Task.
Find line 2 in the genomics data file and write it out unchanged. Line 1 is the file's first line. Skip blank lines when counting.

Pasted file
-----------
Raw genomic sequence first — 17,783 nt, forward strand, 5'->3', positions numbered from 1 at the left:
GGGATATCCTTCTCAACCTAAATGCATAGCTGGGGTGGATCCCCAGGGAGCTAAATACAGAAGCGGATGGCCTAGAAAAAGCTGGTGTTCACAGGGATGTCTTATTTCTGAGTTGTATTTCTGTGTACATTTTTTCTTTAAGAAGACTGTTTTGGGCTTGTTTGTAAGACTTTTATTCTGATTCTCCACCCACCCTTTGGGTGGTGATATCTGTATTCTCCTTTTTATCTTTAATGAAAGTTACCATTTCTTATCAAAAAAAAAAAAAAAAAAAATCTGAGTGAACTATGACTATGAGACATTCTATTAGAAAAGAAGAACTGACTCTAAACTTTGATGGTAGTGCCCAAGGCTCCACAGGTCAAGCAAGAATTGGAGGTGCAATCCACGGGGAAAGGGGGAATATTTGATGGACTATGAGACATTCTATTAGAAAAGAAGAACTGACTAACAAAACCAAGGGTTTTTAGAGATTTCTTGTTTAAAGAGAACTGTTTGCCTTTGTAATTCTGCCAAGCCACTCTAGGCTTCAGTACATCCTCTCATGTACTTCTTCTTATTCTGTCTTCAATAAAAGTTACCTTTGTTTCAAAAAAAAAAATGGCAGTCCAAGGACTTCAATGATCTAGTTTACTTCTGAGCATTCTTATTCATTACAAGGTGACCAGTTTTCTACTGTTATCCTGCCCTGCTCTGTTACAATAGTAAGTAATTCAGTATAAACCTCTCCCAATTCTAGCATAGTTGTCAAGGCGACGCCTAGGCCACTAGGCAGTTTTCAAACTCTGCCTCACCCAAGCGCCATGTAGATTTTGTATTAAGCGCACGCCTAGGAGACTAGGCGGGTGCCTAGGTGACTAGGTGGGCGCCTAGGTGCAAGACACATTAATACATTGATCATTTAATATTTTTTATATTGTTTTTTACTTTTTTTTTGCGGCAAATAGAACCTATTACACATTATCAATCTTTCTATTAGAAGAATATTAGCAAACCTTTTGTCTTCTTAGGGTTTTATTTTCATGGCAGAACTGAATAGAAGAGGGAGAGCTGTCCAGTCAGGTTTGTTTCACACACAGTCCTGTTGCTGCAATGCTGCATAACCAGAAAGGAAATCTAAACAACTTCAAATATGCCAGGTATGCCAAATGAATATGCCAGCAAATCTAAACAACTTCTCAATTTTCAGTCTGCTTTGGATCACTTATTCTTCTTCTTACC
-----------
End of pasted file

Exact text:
GGGATATCCTTCTCAACCTAAATGCATAGCTGGGGTGGATCCCCAGGGAGCTAAATACAGAAGCGGATGGCCTAGAAAAAGCTGGTGTTCACAGGGATGTCTTATTTCTGAGTTGTATTTCTGTGTACATTTTTTCTTTAAGAAGACTGTTTTGGGCTTGTTTGTAAGACTTTTATTCTGATTCTCCACCCACCCTTTGGGTGGTGATATCTGTATTCTCCTTTTTATCTTTAATGAAAGTTACCATTTCTTATCAAAAAAAAAAAAAAAAAAAATCTGAGTGAACTATGACTATGAGACATTCTATTAGAAAAGAAGAACTGACTCTAAACTTTGATGGTAGTGCCCAAGGCTCCACAGGTCAAGCAAGAATTGGAGGTGCAATCCACGGGGAAAGGGGGAATATTTGATGGACTATGAGACATTCTATTAGAAAAGAAGAACTGACTAACAAAACCAAGGGTTTTTAGAGATTTCTTGTTTAAAGAGAACTGTTTGCCTTTGTAATTCTGCCAAGCCACTCTAGGCTTCAGTACATCCTCTCATGTACTTCTTCTTATTCTGTCTTCAATAAAAGTTACCTTTGTTTCAAAAAAAAAAATGGCAGTCCAAGGACTTCAATGATCTAGTTTACTTCTGAGCATTCTTATTCATTACAAGGTGACCAGTTTTCTACTGTTATCCTGCCCTGCTCTGTTACAATAGTAAGTAATTCAGTATAAACCTCTCCCAATTCTAGCATAGTTGTCAAGGCGACGCCTAGGCCACTAGGCAGTTTTCAAACTCTGCCTCACCCAAGCGCCATGTAGATTTTGTATTAAGCGCACGCCTAGGAGACTAGGCGGGTGCCTAGGTGACTAGGTGGGCGCCTAGGTGCAAGACACATTAATACATTGATCATTTAATATTTTTTATATTGTTTTTTACTTTTTTTTTGCGGCAAATAGAACCTATTACACATTATCAATCTTTCTATTAGAAGAATATTAGCAAACCTTTTGTCTTCTTAGGGTTTTATTTTCATGGCAGAACTGAATAGAAGAGGGAGAGCTGTCCAGTCAGGTTTGTTTCACACACAGTCCTGTTGCTGCAATGCTGCATAACCAGAAAGGAAATCTAAACAACTTCAAATATGCCAGGTATGCCAAATGAATATGCCAGCAAATCTAAACAACTTCTCAATTTTCAGTCTGCTTTGGATCACTTATTCTTCTTCTTACC